Trigger Point Therapy

Written by Dr. Steve Chaney on . Posted in Issues, Muscle Therapy and Health

Five Tips For Releasing Trigger Points

Author: Julie Donnelly

Neck PainHave you ever had a pain in one area, rubbed another place on your body, and felt the pain melt away?  If so, you’ve experienced the result of “trigger point therapy.”

A trigger point is technically an area of hyperirritability in a muscle that may refer pain &/or numbness to another area.  In other words, it is a “knot” in the muscle fibers and it prevents muscle fibers from lengthening to their longest length.  The shortened fibers are therefore pulling on the insertion, limiting range of motion, and weakening the entire muscle because these fibers are basically out of commission.

Trigger Points and Stretching

A muscle originates on a bone, crosses over a joint, and inserts onto a bone that will move when the muscle contracts.  This is the way the body moves, and it functions perfectly until a trigger point forms in the muscle.  As the muscle shortens it is pulling on the insertion point and you feel stiff, inflexible.

You may decide to stretch, however, people sometimes complain about feeling worse after stretching than they did before doing the stretch.  To stretch a muscle, while it still has an active trigger point, could cause tiny tears to occur in the fibers, and could cause even more pain.

Consider this analogy.  If you tied a rope onto a strong tree and then went straight across and tied the other end of the rope onto a flexible tree, the smaller tree would continue to stand straight.  If you then tugged on the rope the flexible tree would bend.  However, if you tied a knot, or two, or three, into the rope, the flexible tree would be leaning over.  If you then pushed the bent tree so it was again standing up straight, you would only cause the knot in the rope to tighten, and you would be overstretching the fibers on either side of the knot.

This is exactly what happens when you try to stretch a muscle that is shortened by knots in the fibers, without first releasing the trigger points.

Five Tips For Releasing Trigger Points

As the trigger points caused knots to form in the muscle, the shortening of the fibers put a strain on the insertion point on the other side of the joint.  You can reverse this situation by doing the following steps:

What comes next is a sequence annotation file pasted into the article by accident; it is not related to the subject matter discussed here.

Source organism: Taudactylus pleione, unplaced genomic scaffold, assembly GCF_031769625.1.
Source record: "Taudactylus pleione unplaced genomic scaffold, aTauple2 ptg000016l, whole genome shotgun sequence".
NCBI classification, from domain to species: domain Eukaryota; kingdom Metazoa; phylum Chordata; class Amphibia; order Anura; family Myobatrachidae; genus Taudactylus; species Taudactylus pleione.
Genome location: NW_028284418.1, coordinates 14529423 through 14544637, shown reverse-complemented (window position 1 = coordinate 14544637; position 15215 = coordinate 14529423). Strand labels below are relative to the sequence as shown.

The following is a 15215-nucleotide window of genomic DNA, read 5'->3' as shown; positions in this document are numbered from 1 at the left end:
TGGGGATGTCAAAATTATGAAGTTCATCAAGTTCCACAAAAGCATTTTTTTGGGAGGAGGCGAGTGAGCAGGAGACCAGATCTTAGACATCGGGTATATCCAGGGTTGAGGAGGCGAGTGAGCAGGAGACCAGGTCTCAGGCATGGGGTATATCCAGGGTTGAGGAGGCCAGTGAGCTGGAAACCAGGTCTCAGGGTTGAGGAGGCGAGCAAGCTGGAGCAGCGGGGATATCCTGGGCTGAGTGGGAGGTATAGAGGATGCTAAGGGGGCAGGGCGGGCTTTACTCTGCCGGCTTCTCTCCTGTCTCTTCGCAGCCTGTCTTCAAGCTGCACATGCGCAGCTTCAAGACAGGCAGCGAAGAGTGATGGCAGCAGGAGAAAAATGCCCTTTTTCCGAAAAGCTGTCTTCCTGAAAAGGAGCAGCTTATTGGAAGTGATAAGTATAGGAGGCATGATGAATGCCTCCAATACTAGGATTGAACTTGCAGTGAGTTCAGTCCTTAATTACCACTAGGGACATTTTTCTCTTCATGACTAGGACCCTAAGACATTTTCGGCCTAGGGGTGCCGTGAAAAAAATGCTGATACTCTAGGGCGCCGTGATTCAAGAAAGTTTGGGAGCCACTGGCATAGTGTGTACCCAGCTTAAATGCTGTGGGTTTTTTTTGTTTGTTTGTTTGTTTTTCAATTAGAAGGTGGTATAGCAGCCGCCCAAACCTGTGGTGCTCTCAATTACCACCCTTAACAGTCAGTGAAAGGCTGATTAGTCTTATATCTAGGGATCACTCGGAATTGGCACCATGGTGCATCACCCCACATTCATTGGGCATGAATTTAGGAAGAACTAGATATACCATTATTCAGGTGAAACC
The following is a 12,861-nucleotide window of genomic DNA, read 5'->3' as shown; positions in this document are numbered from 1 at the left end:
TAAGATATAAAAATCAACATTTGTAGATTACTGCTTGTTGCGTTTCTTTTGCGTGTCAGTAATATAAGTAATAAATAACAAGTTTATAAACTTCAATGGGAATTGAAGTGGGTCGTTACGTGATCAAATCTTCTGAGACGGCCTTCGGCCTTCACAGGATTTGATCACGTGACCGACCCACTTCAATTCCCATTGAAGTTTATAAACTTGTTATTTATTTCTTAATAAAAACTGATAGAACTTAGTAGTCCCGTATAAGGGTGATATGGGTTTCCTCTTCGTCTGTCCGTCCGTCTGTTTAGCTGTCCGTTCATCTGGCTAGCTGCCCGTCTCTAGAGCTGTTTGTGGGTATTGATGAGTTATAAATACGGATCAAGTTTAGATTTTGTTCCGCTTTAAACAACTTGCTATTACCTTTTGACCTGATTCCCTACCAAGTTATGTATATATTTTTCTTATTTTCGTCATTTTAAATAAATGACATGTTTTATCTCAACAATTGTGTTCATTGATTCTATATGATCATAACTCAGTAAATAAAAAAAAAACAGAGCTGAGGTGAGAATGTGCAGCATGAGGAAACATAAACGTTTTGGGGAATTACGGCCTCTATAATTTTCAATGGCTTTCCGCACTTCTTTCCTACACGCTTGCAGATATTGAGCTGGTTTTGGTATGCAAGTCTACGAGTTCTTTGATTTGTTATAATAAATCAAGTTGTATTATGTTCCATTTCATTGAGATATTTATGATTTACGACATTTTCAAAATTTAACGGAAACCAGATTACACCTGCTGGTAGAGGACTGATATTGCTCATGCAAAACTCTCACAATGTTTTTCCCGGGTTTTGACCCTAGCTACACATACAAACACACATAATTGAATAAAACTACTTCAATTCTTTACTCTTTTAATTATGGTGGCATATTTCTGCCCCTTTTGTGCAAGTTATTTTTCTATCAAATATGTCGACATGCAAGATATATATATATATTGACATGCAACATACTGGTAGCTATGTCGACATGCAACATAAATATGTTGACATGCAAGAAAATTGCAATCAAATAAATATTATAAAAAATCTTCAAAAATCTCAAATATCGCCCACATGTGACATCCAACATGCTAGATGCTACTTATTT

1. Treat. Hold the pressure on each trigger point.  In order to effectively stretch a muscle you need to first press on each trigger point, holding the pressure for 30-60 seconds.
  1. Understand the Muscle Movement.  Look at the muscle that you will be treating.  To best treat and stretch a trigger point, you need to know what movement the muscle makes.  For example, the muscles in the back of your neck will pull your head back so you can look up at the ceiling, and the muscle on your shoulder blade raises your arm.  To stretch, you need to go in exactly the opposite direction as the movement of the muscle.
  1. Stretch.  Move so the muscle needs to stretch. For example, the trapezius muscle will raise your shoulder, so to stretch it you want to move your head away from your shoulder.  You can accomplish this by dropping your head in the opposite direction while pulling your shoulder down toward the floor.
  1. Press and Stretch for Optimal Benefit.  To optimize the treatment, whenever possible, continue the pressure on the deactivated trigger point and then move your body so the muscle is forced to lengthen.
  1. Slowly Move the Joint in a Smooth Circle.  Slowly rotate your shoulder in a circle, move your leg so your hip joint loosens, curl and open your fingers fully, circle your neck, and arch your back like a cat.  Finally, stop pressing on the trigger points but continue the slow, relaxed movement of your joints.

The more often you limber up your joints, the more flexible you will feel.  Always go only to the point of “this feels great,” never trying to overstretch or make a movement that is beyond your comfort level.  Stretching feels great when you have untied the knots that have held you bound!

These statements have not been evaluated by the Food and Drug Administration. This information is not intended to diagnose, treat, cure or prevent any disease.

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Comments (2)

  • Debbie Loveless

    |